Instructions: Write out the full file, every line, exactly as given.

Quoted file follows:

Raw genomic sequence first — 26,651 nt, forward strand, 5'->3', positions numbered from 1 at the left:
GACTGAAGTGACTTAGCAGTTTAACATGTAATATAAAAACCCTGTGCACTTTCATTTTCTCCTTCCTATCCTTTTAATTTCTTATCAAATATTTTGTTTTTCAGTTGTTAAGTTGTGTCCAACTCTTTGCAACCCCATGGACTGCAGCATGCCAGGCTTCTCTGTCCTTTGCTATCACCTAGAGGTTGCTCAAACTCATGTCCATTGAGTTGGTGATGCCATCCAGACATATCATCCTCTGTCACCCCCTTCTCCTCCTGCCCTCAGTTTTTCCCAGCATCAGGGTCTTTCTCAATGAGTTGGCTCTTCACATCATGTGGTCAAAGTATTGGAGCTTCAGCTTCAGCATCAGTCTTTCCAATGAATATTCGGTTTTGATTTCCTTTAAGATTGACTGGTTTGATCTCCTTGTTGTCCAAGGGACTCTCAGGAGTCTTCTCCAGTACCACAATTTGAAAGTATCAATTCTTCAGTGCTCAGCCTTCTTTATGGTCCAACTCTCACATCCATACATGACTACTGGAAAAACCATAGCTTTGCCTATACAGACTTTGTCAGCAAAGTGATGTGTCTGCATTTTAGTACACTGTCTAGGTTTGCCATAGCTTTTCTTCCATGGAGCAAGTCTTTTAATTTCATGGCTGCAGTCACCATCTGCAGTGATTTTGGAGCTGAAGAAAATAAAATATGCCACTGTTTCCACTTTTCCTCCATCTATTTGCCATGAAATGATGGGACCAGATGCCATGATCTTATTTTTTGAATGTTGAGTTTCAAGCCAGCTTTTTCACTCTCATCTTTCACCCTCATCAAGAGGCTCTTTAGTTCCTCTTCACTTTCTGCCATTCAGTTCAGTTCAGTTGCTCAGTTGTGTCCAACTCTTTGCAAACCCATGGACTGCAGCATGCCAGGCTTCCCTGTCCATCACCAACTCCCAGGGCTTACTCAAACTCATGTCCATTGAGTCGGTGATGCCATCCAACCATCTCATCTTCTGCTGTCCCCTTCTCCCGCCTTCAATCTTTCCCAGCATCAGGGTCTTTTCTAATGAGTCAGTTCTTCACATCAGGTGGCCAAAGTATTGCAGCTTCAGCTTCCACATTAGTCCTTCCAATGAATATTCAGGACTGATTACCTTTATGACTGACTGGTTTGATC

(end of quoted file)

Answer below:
Raw genomic sequence first — 26,651 nt, forward strand, 5'->3', positions numbered from 1 at the left:
GACTGAAGTGACTTAGCAGTTTAACATGTAATATAAAAACCCTGTGCACTTTCATTTTCTCCTTCCTATCCTTTTAATTTCTTATCAAATATTTTGTTTTTCAGTTGTTAAGTTGTGTCCAACTCTTTGCAACCCCATGGACTGCAGCATGCCAGGCTTCTCTGTCCTTTGCTATCACCTAGAGGTTGCTCAAACTCATGTCCATTGAGTTGGTGATGCCATCCAGACATATCATCCTCTGTCACCCCCTTCTCCTCCTGCCCTCAGTTTTTCCCAGCATCAGGGTCTTTCTCAATGAGTTGGCTCTTCACATCATGTGGTCAAAGTATTGGAGCTTCAGCTTCAGCATCAGTCTTTCCAATGAATATTCGGTTTTGATTTCCTTTAAGATTGACTGGTTTGATCTCCTTGTTGTCCAAGGGACTCTCAGGAGTCTTCTCCAGTACCACAATTTGAAAGTATCAATTCTTCAGTGCTCAGCCTTCTTTATGGTCCAACTCTCACATCCATACATGACTACTGGAAAAACCATAGCTTTGCCTATACAGACTTTGTCAGCAAAGTGATGTGTCTGCATTTTAGTACACTGTCTAGGTTTGCCATAGCTTTTCTTCCATGGAGCAAGTCTTTTAATTTCATGGCTGCAGTCACCATCTGCAGTGATTTTGGAGCTGAAGAAAATAAAATATGCCACTGTTTCCACTTTTCCTCCATCTATTTGCCATGAAATGATGGGACCAGATGCCATGATCTTATTTTTTGAATGTTGAGTTTCAAGCCAGCTTTTTCACTCTCATCTTTCACCCTCATCAAGAGGCTCTTTAGTTCCTCTTCACTTTCTGCCATTCAGTTCAGTTCAGTTGCTCAGTTGTGTCCAACTCTTTGCAAACCCATGGACTGCAGCATGCCAGGCTTCCCTGTCCATCACCAACTCCCAGGGCTTACTCAAACTCATGTCCATTGAGTCGGTGATGCCATCCAACCATCTCATCTTCTGCTGTCCCCTTCTCCCGCCTTCAATCTTTCCCAGCATCAGGGTCTTTTCTAATGAGTCAGTTCTTCACATCAGGTGGCCAAAGTATTGCAGCTTCAGCTTCCACATTAGTCCTTCCAATGAATATTCAGGACTGATTACCTTTATGACTGACTGGTTTGATC